HONORS & Other Things
At the twelfth annual Women of Color luncheon on March 7, four Penn women were cited for their personal and public achievements to enhance the community:
This year's winner of the prestigious Helen O. Dickens Life Time Achievement Award is Orneice Dorsey Leslie, assistant dean of the School of Social Work, for her leadership in advocating change in multiple areas of University life on behalf of all women-students, faculty and staff. In her more than 25 years at Penn, Orneice Dorsey Leslie has served on many University committees; she was "one of the greatest proponents for the establishment of an African American Resource Center," and continues to serve on its Board.
Other award recipients include:
Patricia Andrews, a nurse at Presbyterian Medical Center and a captain in the U.S. Army Corps, was the Faculty/Staff Honoree for her work as spokesperson for the Black Women's Health Project and for planning breast cancer workshops to educate the community.
Nsenga Burton, an M.A. candidate at the Annenberg School for Communication, was the Graduate Student Honoree for her service as president/political action committee chair of BGAPSA. She was also recognized for her work with the Call to Action Committee formed in defense of affirmative action policies on college campuses nationwide.
Hema Sarangapani, C '00, who won the Helen O'Bannon for her work at the Women's Law Project, was the Undergraduate Student Honoree. She has also been co-editor of Voyage Out, Penn's literary magazine for and about women,
Dr. Christopher F. Hasty, graduate chair and associate professor of music, was awarded the Wallace Berry Prize by the Society for Music Theory for his book Meter as Rhythm (Oxford University Press, 1997). Each year this prize is given to the best book published in the field of music theory in the previous year.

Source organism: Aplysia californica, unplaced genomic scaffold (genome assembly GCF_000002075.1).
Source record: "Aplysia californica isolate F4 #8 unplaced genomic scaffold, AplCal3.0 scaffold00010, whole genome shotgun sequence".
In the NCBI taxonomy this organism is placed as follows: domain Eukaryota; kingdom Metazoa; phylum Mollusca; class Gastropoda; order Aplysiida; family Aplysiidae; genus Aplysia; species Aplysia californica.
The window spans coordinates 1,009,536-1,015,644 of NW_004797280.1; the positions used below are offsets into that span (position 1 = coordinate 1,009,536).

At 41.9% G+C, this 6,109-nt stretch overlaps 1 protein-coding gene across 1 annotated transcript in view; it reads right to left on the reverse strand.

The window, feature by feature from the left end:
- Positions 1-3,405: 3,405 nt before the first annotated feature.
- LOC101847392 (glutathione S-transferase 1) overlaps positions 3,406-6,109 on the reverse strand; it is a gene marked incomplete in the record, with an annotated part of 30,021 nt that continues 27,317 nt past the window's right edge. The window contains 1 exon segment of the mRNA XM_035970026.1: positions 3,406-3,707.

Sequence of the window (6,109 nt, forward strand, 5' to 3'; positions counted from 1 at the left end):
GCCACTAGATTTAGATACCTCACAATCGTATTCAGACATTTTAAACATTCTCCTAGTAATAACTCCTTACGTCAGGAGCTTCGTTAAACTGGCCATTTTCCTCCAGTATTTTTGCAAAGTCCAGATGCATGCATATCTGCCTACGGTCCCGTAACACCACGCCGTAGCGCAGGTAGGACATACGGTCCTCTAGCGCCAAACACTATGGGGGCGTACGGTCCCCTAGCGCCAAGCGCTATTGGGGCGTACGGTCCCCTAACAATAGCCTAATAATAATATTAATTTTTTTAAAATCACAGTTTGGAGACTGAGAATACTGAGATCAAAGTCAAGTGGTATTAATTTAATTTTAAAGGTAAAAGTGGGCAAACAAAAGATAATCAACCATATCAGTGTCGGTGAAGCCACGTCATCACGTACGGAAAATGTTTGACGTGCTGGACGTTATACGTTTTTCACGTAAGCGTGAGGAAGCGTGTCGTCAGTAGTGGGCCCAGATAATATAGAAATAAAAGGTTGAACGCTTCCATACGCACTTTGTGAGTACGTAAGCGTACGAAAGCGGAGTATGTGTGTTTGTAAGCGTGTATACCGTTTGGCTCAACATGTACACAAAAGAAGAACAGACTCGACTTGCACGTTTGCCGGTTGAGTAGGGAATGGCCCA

Dr. James T. Primosch--associate professor of music, co-director of Penn Contemporary Music and director of the Theodore Presser Electronic Music Studio--was one of two composers to be awarded the 1999 Elise Stoeger Prize of the Chamber Music Society of Lincoln Center-a cash gift of $10,000, given annually to each of two composers in recognition of distinguished achievement in chamber music composition. Dr. Primosch was cited for his "almost theatrical" work. "It is music that is witty and scholarly and yet, it also has a hint of grease and paint and footlights" said David Shifrin, artistic director of Lincoln Center's Chamber Music Society. Dr. Primosch records on CRI, Centaur and New World labels.
Dr. Aaron T. Beck, University Professor of Psychiatry, was inducted into the Institute of Medicine of the National Academy of Sciences with a citation that he "has almost single-handedly restored the relevance of psychotherapy. His cognitive therapy is the fastest growing form of psychotherapy and has influenced the treatment of psychiatric disorders throughout the world."
Dr. Beck also received the 1998 "Lifetime Achievement Award" of the Association for Advancement of Behavior Therapy, for "an unparalleled career" in the field. Considered the father of cognitive psychotherapy, Dr. Beck has achieved worldwide acclaim for his pioneering therapeutic methods in the treatment of depression, anxiety, panic, substance abuse and personality disorders.